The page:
Q: How can bankruptcy help people who are in foreclosure?
A: Many people have homes that are currently in foreclosure. While bankruptcy is not something that every person in foreclosure should end up filing, the vast majority of people in foreclosure should at least consider bankruptcy as an option. There are advantages to filing both chapters depending on individual circumstances. Some people are in homes that are upside down and have no equity. People in those situations might not want to save their home. However, they may want to stay in the home as long as possible.
Filing a Chapter 7 bankruptcy may be the best option to choose as immediately upon filing, the bankruptcy creates a freeze (called an automatic stay) which stops the creditors from continuing their foreclosure efforts. Many debtors wait until their house’s sale date to file their bankruptcy, which can substantially extend their time in the house. Other debtors might have already lost their homes and Chapter 7 provides them with the closure they need to get the foreclosure off their credit and any deficiency debt discharged as well.
Some debtors want to keep their homes, but they are significantly behind in their mortgage payments. People in that situation might be best served by filing a Chapter 13. A Chapter 13 reorganizes the debt of the debtor and like a Chapter 7, the creditors are stopped from collecting immediately upon filing. The debtor then comes up with a repayment plan to catch up on the late payments, as well as make their new mortgage payments in a timely manner. In addition, the bankruptcy court offers a Bankruptcy Mediation Modification Program, which has a high success rate and allows a much more streamlined modification process than the one that people attempt outside of bankruptcy. Chapter 13 is known as the chapter of bankruptcy where people save their homes and it can be very effective.
Q: Can bankruptcy help with vehicle repossessions?
A: Vehicle repossessions are a common reason for filing bankruptcy. Many people fall behind in their car payments and lose their car as a result. To make matters worse, the creditor auctions the repossessed vehicle off for a significantly lower price than the actual value of the vehicle and then pursues a deficiency judgment against the debtor for the remaining balance owed after auction. Many people, who could not afford their car payments to begin with, now face having to owe money on a car they don’t even own anymore.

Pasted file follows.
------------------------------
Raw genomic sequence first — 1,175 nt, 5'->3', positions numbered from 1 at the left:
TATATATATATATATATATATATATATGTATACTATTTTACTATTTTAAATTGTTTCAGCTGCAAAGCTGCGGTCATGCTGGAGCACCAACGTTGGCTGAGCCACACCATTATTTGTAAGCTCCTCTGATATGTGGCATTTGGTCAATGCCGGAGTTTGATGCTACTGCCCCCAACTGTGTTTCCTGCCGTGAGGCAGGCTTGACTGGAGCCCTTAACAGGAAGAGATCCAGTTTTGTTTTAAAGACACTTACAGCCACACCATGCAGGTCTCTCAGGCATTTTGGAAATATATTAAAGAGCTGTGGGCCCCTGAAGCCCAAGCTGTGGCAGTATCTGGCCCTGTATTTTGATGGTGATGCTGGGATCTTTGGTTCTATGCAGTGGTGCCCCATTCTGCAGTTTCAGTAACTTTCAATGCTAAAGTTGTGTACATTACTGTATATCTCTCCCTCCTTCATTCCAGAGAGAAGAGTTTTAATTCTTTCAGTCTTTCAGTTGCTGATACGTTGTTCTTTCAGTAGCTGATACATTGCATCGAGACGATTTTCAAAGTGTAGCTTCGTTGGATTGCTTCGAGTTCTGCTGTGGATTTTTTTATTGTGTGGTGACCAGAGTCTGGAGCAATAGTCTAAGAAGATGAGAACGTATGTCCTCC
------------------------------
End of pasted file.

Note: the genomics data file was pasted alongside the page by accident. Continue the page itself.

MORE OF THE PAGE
Chapter 7 bankruptcy can eliminate that debt and help the debtor recover. If bankruptcy is not filed in that situation, the creditors can end up getting a judgment against the debtor and will start trying to collect their money by garnishing wages or seizing bank accounts. Seeking bankruptcy prior to the lawsuit process will be much easier for the debtor than the stress that will ensue upon being served.
Chapter 13 is also an option for the debtor who is behind in their car payments. However, they should probably consult with an attorney prior to making that choice strictly based on their vehicle as they could end up in bankruptcy for awhile. The filing will freeze the creditors before they are able to seize the car and the debtor could propose a repayment plan that if accepted by the court and not objected to by the creditor, could save the vehicle and be a good solution for all parties involved. Chapter 13 can also, in certain situations, lower the balance owed or interest rate on the vehicle.
Q: How can a bankruptcy help with wage garnishment?
A: Many debtors who owe money end up getting sued by their creditors. These creditors then end up with judgments that they will attempt to collect on. The primary way the creditors collect is by garnishing the wages of the debtor. The creditor can garnish their wages through the court and the employer of the debtor will be ordered to take out a certain percentage of the debtor’s paycheck and distribute that money to the creditors. This process will continue until the debt is paid off or the debtor leaves that specific place of employment.
Having your wages garnished can be a backbreaking experience as any slight change in income received can negatively affect the debtor’s chance of being able to afford their monthly expenses. In these situations, the best option might be to file a bankruptcy. If the chapter of bankruptcy filed is a 7, the wage garnishing will stop immediately upon filing and that debt owed should be discharged.
While the wage garnishing will also cease in a Chapter 13, the debt will not be discharged and some of the debt might have to be paid as part of the debtor’s repayment plan. There are not many options outside of bankruptcy that can stop a wage garnishment. Most people having their wages garnished are not in a position to settle debts owed. As a result, it would be smart to consider bankruptcy in those situations so no more monthly income is wasted on an old debt.